APA STYLE and COMMON PROBLEMS
Tense. Use the past tense whenever possible. Previous studies were conducted. Your study has been conducted. The present tense is appropriate for “enduring truths”, e.g., “Practice improves performance.” and for events and objects that currently exist, e.g., “The data in Table 1 show that …. .”.
First-person pronouns and voice. Avoid the first-person pronouns (I and we). Current scientific writing style permits the limited use of first-person pronouns, primarily in the discussion section. You should refrain from using them, because you will find it difficult to limit them. Strive for the active voice, but use the passive voice instead of first-person pronouns, e.g., “The participants were told to … “ vs. “I told the participants to …”. Alternative phrasing can eliminate both problems, e.g., “The instructions given to the participants emphasized the importance of …”.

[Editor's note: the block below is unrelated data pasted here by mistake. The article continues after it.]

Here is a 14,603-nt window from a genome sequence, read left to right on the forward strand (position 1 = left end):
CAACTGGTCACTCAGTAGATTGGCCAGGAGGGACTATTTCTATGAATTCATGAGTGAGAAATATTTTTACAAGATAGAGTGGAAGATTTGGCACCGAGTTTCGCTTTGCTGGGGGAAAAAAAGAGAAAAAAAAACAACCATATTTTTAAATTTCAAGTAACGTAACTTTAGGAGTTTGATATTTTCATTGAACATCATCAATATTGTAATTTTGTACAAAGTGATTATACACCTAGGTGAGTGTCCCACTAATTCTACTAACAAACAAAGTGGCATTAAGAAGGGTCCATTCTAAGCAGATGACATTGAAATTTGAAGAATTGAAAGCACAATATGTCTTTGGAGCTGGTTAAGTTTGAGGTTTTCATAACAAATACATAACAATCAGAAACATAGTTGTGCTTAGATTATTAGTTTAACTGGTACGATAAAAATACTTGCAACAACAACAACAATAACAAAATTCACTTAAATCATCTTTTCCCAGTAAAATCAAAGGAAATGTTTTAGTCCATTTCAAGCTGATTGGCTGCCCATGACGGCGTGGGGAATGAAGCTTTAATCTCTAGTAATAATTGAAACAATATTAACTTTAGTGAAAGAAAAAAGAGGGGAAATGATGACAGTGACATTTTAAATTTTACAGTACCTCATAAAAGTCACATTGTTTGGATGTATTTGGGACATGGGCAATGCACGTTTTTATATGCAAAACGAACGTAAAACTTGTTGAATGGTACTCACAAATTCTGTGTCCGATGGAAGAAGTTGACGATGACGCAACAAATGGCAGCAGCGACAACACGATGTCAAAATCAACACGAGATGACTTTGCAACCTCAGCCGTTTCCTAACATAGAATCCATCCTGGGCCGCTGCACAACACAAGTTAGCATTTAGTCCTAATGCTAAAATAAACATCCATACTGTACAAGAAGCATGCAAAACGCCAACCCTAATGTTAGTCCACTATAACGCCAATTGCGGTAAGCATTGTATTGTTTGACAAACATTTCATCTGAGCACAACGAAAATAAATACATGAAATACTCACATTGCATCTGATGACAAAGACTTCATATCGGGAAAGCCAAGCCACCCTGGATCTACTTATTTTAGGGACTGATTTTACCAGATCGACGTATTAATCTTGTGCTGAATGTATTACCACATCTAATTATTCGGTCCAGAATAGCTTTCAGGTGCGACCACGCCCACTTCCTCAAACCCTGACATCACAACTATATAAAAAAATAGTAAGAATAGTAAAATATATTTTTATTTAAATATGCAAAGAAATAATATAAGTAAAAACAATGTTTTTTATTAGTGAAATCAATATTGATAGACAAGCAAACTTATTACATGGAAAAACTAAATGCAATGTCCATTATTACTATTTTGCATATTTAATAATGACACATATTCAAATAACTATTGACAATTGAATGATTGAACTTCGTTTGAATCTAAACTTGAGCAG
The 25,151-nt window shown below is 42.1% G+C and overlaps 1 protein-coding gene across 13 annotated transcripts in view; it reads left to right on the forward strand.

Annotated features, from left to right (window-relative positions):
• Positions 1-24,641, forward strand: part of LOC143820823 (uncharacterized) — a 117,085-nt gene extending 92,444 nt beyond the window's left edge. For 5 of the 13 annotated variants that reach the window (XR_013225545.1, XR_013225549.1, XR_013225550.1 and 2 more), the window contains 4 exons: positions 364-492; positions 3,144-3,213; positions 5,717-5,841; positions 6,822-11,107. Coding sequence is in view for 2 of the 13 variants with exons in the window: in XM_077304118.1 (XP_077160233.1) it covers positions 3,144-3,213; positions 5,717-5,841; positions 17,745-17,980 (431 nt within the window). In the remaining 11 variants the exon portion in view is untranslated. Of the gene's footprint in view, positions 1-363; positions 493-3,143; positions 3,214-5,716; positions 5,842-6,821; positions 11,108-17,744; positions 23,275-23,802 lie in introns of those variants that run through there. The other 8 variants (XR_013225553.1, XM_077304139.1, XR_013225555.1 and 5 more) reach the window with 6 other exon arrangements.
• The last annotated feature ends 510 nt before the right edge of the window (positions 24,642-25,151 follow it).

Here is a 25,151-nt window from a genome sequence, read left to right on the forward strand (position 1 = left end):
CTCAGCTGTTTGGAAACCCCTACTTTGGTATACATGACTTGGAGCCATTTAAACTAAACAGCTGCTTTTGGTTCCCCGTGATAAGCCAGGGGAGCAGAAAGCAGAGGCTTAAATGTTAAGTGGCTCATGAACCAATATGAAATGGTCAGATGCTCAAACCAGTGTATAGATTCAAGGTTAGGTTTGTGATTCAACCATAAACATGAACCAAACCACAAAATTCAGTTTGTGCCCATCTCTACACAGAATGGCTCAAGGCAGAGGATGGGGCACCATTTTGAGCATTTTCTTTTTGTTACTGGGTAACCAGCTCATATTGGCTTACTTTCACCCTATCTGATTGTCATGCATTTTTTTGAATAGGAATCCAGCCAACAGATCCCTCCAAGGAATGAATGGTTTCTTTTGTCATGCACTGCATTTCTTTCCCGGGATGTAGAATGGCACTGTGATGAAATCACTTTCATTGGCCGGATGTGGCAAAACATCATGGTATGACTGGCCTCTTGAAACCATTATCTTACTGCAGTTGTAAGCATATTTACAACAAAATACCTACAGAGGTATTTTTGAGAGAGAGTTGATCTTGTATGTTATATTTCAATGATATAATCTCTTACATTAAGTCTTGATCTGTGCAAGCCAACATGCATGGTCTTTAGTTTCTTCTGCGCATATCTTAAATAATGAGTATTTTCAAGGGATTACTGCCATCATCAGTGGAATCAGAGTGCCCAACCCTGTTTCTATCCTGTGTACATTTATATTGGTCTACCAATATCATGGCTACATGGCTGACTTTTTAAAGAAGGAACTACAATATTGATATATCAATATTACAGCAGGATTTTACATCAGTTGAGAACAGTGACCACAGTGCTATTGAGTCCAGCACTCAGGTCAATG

Sexist-writing. Avoid writing that implies that ‘he’ is a generic pronoun, that ‘man’ is a generic referent to people, and that boys and men are inherently superior to girls and women. You may use the awkward ‘he or she’ when you need to refer to people individually, but strive for the plural ‘they’. However, do not combine a singular noun with a plural pronoun, e.g., avoid: “After the participant was seated, they were told …”.
Numbers. Use words for the numbers below 10 and figures for numbers above 10. However, use figures for data and use figures when combining numbers below 10 with numbers above 10. But do not begin a sentence with a figure, and if you begin a sentence with a number word above 10, you should use figures for additional number words above 10 in that clause.
Beware. Data is a plural noun. “The data were analyzed.” Affect is usually a verb and effect is usually a noun. Abbreviations.